Choosing A Student Bank Account

Choosing the right student bank account

By Laura Rettie, Personal Finance Journalist. Last updated 25th April 2024.

Laura Rettie

Starting university in September? Banks offer competitive deals for students, but the right student bank account for you will depend on your personal circumstances.

What is a student bank account?

Student bank accounts are current accounts specially designed with students in mind. They typically come with interest-free overdrafts and even the occasional freebie. 

Banks want students as customers for two main reasons. Firstly, if a bank can attract a student, they’re likely to earn money from them if they choose to take out a loan or mortgage with them in the future. Many students will keep the same current account open for a long time, providing the bank with many opportunities to convert them into borrowers, providing the bank with income. 

Secondly, after graduation, a student account will transition into a graduate account and eventually into a standard current account. At this point, the bank will start charging interest on any remaining overdraft balance. Banks count on the fact that many students can only repay their overdraft after interest kicks in, allowing them to make money from students who cannot afford to clear their overdraft.

Who can open a student current account?

You can open most student accounts from the age of 17, although you won’t be able to apply for an overdraft until you turn 18. 

With some student accounts, you need to be a first-year student to apply. 

Other providers of student current accounts state that you can’t have another student account open simultaneously. 

To apply for a student account, you’ll typically need the following:

  • Proof of address (such as a passport, birth certificate or driving license).

  • Proof of acceptance at your place of study (either your unconditional offer letter, a letter from the university confirming your place, or your A-level results that meet your conditional offer. This can sometimes also include apprenticeship agreements).

Several student accounts require you to live in the UK for at least three years. There are other accounts designed for international students. 

What to consider when choosing a student bank account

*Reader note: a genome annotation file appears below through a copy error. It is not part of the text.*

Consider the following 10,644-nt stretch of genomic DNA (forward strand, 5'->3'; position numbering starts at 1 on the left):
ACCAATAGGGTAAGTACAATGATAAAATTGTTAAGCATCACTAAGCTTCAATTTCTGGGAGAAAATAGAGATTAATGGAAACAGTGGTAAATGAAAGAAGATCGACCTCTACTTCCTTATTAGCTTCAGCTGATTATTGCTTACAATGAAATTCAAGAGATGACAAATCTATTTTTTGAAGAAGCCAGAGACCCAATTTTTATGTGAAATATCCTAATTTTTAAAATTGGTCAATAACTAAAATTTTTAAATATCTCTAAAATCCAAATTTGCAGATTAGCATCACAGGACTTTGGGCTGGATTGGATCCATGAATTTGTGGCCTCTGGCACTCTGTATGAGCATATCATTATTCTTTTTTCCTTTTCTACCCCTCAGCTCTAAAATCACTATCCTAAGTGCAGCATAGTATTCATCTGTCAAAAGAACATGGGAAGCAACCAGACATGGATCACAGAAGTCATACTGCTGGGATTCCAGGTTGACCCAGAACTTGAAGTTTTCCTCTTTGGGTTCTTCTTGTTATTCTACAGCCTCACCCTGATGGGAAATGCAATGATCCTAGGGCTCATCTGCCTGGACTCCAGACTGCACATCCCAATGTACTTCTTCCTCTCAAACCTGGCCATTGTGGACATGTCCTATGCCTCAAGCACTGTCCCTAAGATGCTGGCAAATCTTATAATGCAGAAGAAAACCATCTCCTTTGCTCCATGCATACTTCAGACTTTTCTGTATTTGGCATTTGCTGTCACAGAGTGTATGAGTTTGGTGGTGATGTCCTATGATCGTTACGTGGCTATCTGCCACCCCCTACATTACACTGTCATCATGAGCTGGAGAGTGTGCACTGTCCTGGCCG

Choosing your student bank account is an important one; it’s one of the first big financial decisions you’ll make, and for many, it’s deciding who they bank with for most of their adult life. 

Here are a few things to consider when looking for a student bank account:

Should you get an overdraft?

For many, a student overdraft is their first time borrowing money. Most student bank accounts come with interest-free overdrafts for at least three years. But is a student overdraft a good idea?

The amount of interest-free overdraft can be one deciding factor for many new students when choosing a current account. Many students live in their overdraft, so it’s essential to learn how to use it sensibly, sticking to your credit limit and only borrowing what you can afford to pay back. 

Borrowing money for free will not be easy to do once you graduate, so it’s important to value the opportunity and make the most of it. Misusing an overdraft by going over your limit or failing to repay it will cost you dearly in the future. 

Overdrafts are one of the most expensive ways to borrow over a long period and should only be used in emergencies once the interest-free rate has ended. 

Having a student overdraft is only something you should sign up for if you can manage it responsibly. Using an overdraft sensibly can help you build your credit score, giving you access to better deals on loans, overdrafts and mortgages in the future. However, misusing your overdraft could damage your credit history, making it more difficult or expensive for you to borrow in the future. 

Consider whether you’re likely to use an overdraft sensibly before getting one. 

What incentives are on offer?

Numerous banks provide incentives when opening a student account, so comparing the available options is beneficial to find the best deals. 

If you're torn between two accounts that meet your requirements, the incentives provided may be the deciding factor. Banks offer cash incentives, railcards, discounts, and cashback rewards. Decide what’s most important to you and what will save you the most money. 

Do banks pay interest on your balance?

It used to be common for banks to pay interest on the balance of student accounts. However, this has become less common in recent years. There are still a couple of banks offering interest on student accounts. However, you may be better off getting a savings account if earning interest on your money is important to you. 

Read the reviews

Before choosing any financial product, it’s a good idea to read online customer reviews before deciding on a student bank account. 

This way, you can find out how good their customer service is, how easy it is to use their app, what their customers say about them and highlight any common issues. 

It’s a good idea to steer clear of a bank with many one-star reviews. 

Do I have to use a student current account if I’m studying? 

No - if you’re not planning to use an overdraft, you may use a standard current account. App-based banks such as Monzo or Starling can be extremely helpful with budgeting and help you learn how to manage your finances. 

What should I do once I’ve graduated? 

If you opt for a student bank account, once you’ve graduated it’s important to consider your options. You may find a different bank account that suits you better as your needs evolve, so use comparison sites to find the account that’s right for you. 

The information provided does not constitute financial advice, it’s always important to do your own research to ensure a financial product is right for your circumstances. If you’re unsure you should contact an independent financial advisor.